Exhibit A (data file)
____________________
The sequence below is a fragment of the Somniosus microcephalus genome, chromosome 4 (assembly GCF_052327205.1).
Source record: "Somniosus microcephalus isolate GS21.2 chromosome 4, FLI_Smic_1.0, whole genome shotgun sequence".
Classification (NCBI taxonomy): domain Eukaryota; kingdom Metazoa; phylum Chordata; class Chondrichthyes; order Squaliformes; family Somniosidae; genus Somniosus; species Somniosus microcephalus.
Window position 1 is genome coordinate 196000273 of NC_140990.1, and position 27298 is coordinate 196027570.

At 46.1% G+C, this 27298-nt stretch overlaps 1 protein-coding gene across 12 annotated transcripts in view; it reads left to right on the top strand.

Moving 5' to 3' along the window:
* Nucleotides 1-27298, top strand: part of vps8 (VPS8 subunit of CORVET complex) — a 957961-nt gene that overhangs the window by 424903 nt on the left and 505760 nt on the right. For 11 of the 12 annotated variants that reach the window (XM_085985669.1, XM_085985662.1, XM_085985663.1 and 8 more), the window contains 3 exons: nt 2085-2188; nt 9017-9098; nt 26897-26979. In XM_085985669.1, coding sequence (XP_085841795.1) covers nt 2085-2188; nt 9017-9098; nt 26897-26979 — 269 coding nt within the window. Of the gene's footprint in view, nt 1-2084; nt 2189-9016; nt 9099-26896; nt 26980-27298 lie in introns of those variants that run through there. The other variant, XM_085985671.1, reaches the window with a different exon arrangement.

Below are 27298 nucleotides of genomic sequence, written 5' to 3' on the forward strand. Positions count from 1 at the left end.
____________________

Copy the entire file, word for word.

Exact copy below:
The sequence below is a fragment of the Somniosus microcephalus genome, chromosome 4 (assembly GCF_052327205.1).
Source record: "Somniosus microcephalus isolate GS21.2 chromosome 4, FLI_Smic_1.0, whole genome shotgun sequence".
Classification (NCBI taxonomy): domain Eukaryota; kingdom Metazoa; phylum Chordata; class Chondrichthyes; order Squaliformes; family Somniosidae; genus Somniosus; species Somniosus microcephalus.
Window position 1 is genome coordinate 196000273 of NC_140990.1, and position 27298 is coordinate 196027570.

At 46.1% G+C, this 27298-nt stretch overlaps 1 protein-coding gene across 12 annotated transcripts in view; it reads left to right on the top strand.

Moving 5' to 3' along the window:
* Nucleotides 1-27298, top strand: part of vps8 (VPS8 subunit of CORVET complex) — a 957961-nt gene that overhangs the window by 424903 nt on the left and 505760 nt on the right. For 11 of the 12 annotated variants that reach the window (XM_085985669.1, XM_085985662.1, XM_085985663.1 and 8 more), the window contains 3 exons: nt 2085-2188; nt 9017-9098; nt 26897-26979. In XM_085985669.1, coding sequence (XP_085841795.1) covers nt 2085-2188; nt 9017-9098; nt 26897-26979 — 269 coding nt within the window. Of the gene's footprint in view, nt 1-2084; nt 2189-9016; nt 9099-26896; nt 26980-27298 lie in introns of those variants that run through there. The other variant, XM_085985671.1, reaches the window with a different exon arrangement.

Below are 27298 nucleotides of genomic sequence, written 5' to 3' on the forward strand. Positions count from 1 at the left end.